President Barack Obama has unveiled his budget plan, and if you think you're going to be better off because of it, then you must be on welfare.
First, the spending:
Obama can complain all he wants about "inheriting" a deficit, but what President Bush gave him was chump change compared to what he's spending.
Second, if you think that he's going to get all the money he needs to pay for all his plans from "the rich" who make more than $250,000, you're naive.
A tax policy that confiscated 100% of the taxable income of everyone in America earning over $500,000 in 2006 would only have given Congress an extra $1.3 trillion in revenue. That's less than half the 2006 federal budget of $2.7 trillion and looks tiny compared to the more than $4 trillion Congress will spend in fiscal 2010. Even taking every taxable "dime" of everyone earning more than $75,000 in 2006 would have barely yielded enough to cover that $4 trillion.
And if you think anyone's going to work an extra minute if the government is taking 100 percent of what they earn, you're an idiot.
Where's the necessary money going to come from? Well, let's just say that $250,000 floor on people getting tax increases is going to start shedding zeros pretty quick.
If you take a look at some of the tax breaks that are going away and new taxes being created, along with a cap-and-trade program to reduce carbon dioxide emissions, you won't be the least bit surprised if your energy bills start rising much faster than any other tax breaks from the government appear to cover them.
And, just to show you that nothing has changed since Democrats took over Congress and vowed to drain the swamp of corruption, we have these inconvenient truths: There's tons of earmarks in this budget -- including many first proposed by then Sen. Barack Obama, who as a candidate for president said he was opposed to earmarks. Democrats in the House also quashed a move to force the "ethics committee" to investigate lobbyist-lawmaker ties of the type that have made Rep. John Murtha famous.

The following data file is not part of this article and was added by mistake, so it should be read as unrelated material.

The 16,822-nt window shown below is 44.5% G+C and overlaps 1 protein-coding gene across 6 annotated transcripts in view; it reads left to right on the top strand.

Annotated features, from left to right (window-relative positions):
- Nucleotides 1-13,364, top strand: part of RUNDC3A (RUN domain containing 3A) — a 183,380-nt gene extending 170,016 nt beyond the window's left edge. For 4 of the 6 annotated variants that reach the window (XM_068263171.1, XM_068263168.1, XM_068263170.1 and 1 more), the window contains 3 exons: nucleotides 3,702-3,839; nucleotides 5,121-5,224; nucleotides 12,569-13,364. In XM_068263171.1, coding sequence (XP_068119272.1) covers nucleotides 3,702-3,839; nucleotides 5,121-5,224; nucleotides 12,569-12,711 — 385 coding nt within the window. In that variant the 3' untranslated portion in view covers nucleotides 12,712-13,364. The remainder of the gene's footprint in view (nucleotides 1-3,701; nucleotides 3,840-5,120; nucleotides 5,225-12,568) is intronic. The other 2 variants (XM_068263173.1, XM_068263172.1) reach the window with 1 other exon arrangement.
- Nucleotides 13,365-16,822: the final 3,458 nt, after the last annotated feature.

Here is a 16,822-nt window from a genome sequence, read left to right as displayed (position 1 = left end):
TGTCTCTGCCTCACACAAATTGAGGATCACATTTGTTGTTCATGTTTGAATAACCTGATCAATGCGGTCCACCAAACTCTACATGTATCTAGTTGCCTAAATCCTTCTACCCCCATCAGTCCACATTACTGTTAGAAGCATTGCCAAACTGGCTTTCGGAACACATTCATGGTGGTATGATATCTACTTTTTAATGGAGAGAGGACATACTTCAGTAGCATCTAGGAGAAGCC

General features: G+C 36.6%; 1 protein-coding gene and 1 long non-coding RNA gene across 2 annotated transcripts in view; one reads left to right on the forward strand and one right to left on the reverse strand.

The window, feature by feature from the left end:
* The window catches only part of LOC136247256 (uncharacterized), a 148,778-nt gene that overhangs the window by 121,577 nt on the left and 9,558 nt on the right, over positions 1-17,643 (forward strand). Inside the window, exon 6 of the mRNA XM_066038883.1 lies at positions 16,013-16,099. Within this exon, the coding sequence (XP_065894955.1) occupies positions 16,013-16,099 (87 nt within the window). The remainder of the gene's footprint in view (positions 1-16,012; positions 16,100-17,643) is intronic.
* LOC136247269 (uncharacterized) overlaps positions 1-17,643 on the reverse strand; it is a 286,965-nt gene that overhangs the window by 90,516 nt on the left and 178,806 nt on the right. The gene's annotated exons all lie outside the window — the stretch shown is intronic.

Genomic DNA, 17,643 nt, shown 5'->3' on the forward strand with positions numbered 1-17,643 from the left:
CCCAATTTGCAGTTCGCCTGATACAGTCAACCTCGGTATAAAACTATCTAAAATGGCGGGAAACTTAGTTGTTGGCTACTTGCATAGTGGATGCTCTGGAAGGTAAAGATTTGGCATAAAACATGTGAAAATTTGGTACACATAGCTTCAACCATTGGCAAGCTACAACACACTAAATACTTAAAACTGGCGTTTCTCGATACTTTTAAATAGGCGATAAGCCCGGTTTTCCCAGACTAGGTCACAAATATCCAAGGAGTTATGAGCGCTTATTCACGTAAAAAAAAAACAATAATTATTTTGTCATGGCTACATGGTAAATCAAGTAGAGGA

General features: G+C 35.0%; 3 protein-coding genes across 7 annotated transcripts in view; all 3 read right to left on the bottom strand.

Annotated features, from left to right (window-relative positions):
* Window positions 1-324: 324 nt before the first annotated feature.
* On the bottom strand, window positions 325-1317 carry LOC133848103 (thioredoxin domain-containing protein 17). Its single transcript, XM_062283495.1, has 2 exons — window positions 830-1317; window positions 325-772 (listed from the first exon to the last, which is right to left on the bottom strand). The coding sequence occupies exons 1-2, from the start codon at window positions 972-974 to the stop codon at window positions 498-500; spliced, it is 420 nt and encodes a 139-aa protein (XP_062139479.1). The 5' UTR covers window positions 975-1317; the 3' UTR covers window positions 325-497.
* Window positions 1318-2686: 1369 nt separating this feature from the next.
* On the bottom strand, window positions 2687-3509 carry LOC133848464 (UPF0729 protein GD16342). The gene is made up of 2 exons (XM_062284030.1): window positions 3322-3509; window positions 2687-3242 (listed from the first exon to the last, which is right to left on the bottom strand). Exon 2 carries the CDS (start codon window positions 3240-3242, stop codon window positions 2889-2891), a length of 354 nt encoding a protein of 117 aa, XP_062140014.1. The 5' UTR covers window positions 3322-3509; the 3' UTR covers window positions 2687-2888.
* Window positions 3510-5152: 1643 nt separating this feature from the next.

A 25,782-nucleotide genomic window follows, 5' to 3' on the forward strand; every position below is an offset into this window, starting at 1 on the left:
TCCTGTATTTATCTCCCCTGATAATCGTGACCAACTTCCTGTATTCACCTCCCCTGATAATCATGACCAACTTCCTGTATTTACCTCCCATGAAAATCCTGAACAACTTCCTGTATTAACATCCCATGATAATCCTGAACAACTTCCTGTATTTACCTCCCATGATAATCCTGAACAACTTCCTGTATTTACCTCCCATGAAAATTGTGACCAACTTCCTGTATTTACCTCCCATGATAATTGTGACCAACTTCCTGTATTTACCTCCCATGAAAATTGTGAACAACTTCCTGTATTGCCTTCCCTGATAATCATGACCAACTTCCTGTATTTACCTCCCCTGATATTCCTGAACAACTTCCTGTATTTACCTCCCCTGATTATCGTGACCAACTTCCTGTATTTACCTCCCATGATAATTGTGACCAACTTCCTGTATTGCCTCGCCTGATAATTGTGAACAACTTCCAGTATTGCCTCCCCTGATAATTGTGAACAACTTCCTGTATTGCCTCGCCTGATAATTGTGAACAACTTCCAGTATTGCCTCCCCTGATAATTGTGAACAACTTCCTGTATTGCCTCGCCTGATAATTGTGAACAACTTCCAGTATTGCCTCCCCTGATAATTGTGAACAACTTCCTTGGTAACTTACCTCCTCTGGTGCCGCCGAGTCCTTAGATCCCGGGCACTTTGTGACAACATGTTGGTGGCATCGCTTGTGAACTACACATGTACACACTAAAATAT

Rep. Jeff Flake, R-Ariz., sponsored the proposal that would have forced the House Ethics Committee to launch a probe into ties between the source and timing of campaign contributions by lobbyists and subsequent legislator requests for special projects or earmarks.
While open-ended, Flake's resolution was a direct response to the ongoing federal investigation into the PMA Group, a lobbying company accused of making fraudulent donations to lawmakers using names of people who did not exist.
The firm, which has contributed millions to politicians in the last decade, has close ties to senior Democratic appropriators including Reps. John Murtha D-Pa., and Pete Visclosky,D-Ind.
The swamp hasn't been drained; its denizens have changed.